Several years ago when the Oklahoma-based QuickTrip convenience chain began moving to more healthy offerings, management knew that tea was not just a fad but a category that would continue to grow.
QuickTrip made the commitment to emphasize tea three to five years ago as part of a plan to remodel every single store in the 759-store chain, said spokesman Mike Thornbrugh. Large displays in the 5,000-square-foot stores announced an expanded line of fresh-brewed teas, sweetened and unsweetened, green and black, and flavored with a variety of tropical fruits and berries. Customers were encouraged to mix and blend their own personal thirst-quenching solution or reach for a take-away can or bottle.
The brand new QuickTrip in Bonner Springs, Kansas, sure looked inviting several hours into a long dry road trip across the state. We were following the trail of Spanish explorer Francisco Vázquez de Coronado who spent the winter of 1541-1542 there, lured by the refreshing natural springs.
A large tea in a 52-ounce foam cup costs $1.39, but customers pay only 79 cents for refills. Fresh-brewed varieties included black mango and original as well as a raspberry black tea. Fountain tea includes premixed lemonade and black tea (popularized by Arnold Palmer) but there are also pineapple papaya green tea and passion fruit sweet tea. In a cold case exclusively displaying tea there is QT private label and tall cans of Xing Green Tea and Xing Energy iced teas. Xing is a line from Denver-based New Age Beverages available in 12 flavors including grapefruit, tangerine and mad melon. Lipton offerings rounded out the selection.
Teas are even paired with made-to-order meals selected at a kiosk and prepared in a flash in the in-store kitchen. Sweet and savory stuffed Kolaches (a Czech/Slovak roll); breakfast pizza; and gourmet toasted or flatbread sandwiches top an extensive menu that includes salads with desserts and both smoothies and ice cream.
Fresh-brewed tea and iced tea made in BUNN brewers and dispensed from colorful canisters have been a standard but QuickTrip has since invested in concentrates and fountain teas, introduced a range of seasonal flavors and began bottling its own private label tea.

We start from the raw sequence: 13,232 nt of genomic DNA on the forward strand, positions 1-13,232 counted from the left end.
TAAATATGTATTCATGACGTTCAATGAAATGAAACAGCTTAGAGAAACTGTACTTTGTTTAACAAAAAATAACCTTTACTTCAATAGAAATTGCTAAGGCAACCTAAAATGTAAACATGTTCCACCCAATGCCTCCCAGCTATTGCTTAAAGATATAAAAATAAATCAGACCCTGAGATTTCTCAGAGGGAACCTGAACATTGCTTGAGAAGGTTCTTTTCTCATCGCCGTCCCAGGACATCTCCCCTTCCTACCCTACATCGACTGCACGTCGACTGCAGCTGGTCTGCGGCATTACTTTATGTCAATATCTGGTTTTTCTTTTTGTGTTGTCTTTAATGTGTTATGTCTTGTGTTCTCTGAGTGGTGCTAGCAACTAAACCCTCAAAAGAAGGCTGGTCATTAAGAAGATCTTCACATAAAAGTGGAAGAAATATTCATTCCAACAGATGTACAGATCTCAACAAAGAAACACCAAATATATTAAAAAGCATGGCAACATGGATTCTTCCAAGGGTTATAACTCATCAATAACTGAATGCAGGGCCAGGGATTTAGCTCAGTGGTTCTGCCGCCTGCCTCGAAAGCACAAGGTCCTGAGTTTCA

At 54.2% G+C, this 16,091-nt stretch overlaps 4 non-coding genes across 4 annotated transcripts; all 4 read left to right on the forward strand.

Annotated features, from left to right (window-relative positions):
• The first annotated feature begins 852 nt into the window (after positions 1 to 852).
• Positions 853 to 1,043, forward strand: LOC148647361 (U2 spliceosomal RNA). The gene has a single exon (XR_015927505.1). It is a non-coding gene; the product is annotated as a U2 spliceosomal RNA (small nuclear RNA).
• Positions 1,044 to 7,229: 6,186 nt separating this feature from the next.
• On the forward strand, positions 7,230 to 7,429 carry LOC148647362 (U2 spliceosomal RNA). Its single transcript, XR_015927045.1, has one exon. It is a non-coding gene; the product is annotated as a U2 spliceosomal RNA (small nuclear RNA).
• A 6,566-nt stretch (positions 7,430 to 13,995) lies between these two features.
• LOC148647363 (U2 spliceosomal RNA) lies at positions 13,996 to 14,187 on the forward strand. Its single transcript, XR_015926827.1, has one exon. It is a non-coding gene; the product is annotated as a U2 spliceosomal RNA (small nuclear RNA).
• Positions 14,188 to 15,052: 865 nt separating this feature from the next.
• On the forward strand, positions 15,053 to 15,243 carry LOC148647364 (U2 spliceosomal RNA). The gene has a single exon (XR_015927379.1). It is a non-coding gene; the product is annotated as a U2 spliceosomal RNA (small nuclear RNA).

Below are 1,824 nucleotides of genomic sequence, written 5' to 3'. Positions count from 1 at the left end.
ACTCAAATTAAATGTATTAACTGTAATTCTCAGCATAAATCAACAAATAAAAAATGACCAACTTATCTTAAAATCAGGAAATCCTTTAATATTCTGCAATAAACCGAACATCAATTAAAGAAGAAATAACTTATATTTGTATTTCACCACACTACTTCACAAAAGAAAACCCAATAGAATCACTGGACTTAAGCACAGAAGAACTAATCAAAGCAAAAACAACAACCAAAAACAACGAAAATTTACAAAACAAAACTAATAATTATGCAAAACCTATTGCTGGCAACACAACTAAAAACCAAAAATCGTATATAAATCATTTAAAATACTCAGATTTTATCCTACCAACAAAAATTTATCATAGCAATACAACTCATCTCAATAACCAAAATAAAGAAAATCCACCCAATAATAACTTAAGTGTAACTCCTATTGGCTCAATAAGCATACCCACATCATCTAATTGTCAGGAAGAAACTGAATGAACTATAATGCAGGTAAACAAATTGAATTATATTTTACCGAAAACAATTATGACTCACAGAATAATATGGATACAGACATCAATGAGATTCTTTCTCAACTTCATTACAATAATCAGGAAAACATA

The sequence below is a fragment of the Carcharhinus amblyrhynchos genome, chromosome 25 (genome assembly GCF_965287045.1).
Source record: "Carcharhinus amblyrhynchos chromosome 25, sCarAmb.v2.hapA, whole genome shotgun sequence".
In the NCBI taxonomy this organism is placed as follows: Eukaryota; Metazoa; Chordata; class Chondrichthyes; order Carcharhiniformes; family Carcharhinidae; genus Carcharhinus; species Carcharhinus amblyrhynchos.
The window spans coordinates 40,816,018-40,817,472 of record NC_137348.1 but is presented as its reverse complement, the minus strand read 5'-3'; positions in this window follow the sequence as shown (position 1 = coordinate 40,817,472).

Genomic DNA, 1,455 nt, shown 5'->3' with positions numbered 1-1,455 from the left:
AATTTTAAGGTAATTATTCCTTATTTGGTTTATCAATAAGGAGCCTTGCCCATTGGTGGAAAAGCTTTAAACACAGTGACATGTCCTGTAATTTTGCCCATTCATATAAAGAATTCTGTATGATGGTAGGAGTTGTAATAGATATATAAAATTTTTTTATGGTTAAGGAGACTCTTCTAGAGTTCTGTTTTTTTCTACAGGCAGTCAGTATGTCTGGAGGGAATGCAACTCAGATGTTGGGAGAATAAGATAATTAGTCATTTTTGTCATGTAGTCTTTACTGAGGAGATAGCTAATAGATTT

“Tea has paid off and the numbers prove it,” said Thornbrugh. The company closely monitors changes in spending and correctly predicted some years ago that carbonated sodas would continue to lag. Category managers could see that people were moving away from one of our biggest sellers leading stores to search for a replacement, explains Thornbrugh. They saw an uptick in bottled waters and tea. “People tell you what they want,” said Thornbrugh, adding they wanted flexibility to mix and lots of variety.
“We discovered mix and match at the fountain a long time ago and did the same for tea,” he said.
In convenience outlets customers look for good value, beverages that are priced low in larger quantity. Little things matter. Sales rebounded strongly when the company switched from thin plastic back to Styrofoam cups, for example. “You could see it in the sales,” said Thornbrugh. Moving away from a big seller like soda was a gamble but QT “put in the time and money to get behind the product and it turns out iced tea and water is where the growth is.”
The latest innovation is sparkling tea, dispensed from the soda fountain in a variety of flavors. Next up could be a trial of premium teas that are selling well in select convenience locations in Missouri.
QT is a $9.1 billion company of convenience and filling stations and one of America’s largest privately held companies ranking 17 on the Forbes list of America’s Best Employers. The company operates in 11 states and is led by Chet Cadieux III, the son of Chester Cadieux who co-founded QuickTrip with Burt Holmes in 1958.